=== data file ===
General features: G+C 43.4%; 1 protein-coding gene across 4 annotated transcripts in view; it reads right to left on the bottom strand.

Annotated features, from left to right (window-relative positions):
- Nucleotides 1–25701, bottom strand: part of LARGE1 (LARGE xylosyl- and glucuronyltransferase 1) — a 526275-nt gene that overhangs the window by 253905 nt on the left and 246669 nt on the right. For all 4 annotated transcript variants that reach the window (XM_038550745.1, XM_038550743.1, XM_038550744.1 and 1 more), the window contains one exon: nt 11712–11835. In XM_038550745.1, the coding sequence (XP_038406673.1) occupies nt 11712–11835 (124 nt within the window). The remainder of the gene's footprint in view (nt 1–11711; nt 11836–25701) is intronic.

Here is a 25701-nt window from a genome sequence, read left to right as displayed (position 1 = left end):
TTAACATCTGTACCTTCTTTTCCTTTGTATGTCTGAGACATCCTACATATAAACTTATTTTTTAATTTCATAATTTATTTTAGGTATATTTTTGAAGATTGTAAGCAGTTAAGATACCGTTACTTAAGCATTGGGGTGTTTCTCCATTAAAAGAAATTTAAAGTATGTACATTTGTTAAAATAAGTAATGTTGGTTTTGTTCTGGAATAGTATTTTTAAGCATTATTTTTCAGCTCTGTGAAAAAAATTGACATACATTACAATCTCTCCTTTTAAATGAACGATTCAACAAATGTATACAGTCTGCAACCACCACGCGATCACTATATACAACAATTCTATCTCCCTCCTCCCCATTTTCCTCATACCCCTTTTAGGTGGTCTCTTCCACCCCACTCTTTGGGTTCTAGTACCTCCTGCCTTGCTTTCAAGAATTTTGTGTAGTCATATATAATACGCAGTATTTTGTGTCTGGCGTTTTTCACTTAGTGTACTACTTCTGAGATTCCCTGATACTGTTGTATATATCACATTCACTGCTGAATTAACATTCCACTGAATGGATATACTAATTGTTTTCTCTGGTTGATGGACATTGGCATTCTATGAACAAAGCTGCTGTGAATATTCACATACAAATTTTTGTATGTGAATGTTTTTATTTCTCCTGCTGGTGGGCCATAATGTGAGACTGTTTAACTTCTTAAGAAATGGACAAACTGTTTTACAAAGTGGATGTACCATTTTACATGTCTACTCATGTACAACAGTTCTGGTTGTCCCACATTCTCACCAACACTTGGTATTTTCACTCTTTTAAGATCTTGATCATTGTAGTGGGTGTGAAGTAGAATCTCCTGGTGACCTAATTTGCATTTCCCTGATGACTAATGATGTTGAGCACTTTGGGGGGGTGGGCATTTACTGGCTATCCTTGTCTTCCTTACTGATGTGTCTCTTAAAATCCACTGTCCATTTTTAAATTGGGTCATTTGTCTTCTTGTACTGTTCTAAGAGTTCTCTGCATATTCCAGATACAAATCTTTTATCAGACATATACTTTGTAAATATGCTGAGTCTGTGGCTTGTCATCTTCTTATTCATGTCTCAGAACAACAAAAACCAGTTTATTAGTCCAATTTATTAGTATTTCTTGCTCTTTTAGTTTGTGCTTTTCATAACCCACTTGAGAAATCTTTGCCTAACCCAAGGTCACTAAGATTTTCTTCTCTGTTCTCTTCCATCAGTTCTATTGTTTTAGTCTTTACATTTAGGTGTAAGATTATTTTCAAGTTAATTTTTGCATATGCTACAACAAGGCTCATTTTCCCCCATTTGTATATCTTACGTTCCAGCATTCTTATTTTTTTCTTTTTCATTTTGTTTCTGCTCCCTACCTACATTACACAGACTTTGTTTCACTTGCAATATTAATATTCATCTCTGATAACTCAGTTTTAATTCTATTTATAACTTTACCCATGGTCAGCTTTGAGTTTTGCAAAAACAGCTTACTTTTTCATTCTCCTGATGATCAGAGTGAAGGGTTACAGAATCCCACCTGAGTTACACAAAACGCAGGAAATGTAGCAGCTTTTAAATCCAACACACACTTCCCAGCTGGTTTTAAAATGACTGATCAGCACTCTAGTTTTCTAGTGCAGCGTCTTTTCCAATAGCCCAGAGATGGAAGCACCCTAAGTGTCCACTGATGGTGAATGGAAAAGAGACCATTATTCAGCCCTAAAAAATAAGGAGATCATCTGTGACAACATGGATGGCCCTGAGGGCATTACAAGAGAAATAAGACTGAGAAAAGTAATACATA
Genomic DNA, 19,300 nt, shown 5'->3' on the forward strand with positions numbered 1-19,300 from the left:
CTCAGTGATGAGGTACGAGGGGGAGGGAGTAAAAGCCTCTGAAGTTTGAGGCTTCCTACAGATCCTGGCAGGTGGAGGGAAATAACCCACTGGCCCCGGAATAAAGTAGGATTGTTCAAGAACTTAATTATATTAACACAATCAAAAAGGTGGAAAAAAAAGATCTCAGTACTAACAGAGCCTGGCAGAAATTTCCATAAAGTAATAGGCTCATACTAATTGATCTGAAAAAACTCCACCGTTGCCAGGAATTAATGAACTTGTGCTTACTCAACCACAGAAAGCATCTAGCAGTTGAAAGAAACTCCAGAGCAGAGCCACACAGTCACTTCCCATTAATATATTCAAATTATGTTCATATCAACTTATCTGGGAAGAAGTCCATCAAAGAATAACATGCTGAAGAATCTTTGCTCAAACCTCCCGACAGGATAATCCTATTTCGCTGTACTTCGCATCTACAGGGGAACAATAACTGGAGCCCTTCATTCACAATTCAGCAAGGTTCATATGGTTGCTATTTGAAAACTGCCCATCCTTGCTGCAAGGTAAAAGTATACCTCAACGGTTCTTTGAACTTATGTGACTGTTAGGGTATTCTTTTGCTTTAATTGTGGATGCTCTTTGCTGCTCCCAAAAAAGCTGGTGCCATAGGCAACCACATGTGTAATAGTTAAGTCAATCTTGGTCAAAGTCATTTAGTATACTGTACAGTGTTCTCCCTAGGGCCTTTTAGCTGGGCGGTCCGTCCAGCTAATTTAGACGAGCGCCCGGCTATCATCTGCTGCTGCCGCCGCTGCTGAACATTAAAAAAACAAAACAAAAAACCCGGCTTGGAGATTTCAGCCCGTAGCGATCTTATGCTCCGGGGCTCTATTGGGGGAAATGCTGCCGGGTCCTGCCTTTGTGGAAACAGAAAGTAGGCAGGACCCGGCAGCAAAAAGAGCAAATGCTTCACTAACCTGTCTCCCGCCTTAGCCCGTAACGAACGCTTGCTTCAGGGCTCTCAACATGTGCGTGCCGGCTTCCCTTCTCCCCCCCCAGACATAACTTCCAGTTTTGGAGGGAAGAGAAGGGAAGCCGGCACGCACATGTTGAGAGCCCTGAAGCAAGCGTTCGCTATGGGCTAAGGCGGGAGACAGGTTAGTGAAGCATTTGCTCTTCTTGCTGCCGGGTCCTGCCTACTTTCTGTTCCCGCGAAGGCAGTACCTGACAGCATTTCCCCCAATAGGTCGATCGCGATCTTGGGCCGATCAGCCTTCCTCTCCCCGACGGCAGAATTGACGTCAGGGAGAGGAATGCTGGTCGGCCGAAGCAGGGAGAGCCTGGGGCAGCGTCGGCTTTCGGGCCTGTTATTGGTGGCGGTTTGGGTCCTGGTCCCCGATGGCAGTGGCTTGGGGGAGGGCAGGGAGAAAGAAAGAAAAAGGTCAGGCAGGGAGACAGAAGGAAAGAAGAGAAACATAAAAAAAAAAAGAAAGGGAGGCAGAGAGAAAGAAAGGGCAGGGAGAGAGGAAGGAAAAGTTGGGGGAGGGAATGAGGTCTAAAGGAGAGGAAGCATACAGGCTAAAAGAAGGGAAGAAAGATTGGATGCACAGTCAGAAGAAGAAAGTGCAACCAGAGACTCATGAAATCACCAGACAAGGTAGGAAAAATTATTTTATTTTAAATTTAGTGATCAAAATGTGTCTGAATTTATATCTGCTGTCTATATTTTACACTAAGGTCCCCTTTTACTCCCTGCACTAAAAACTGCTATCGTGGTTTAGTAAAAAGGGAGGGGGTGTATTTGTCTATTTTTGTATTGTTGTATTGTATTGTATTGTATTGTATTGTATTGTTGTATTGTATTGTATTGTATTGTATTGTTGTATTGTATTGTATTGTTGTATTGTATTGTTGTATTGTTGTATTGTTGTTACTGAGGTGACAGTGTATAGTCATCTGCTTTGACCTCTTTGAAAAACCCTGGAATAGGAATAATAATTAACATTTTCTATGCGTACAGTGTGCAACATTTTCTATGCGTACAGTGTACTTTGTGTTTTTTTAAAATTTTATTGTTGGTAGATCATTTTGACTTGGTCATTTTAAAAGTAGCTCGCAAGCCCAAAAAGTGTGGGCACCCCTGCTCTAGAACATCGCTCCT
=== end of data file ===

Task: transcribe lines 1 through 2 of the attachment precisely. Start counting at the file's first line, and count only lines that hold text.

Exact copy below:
General features: G+C 43.4%; 1 protein-coding gene across 4 annotated transcripts in view; it reads right to left on the bottom strand.

Annotated features, from left to right (window-relative positions):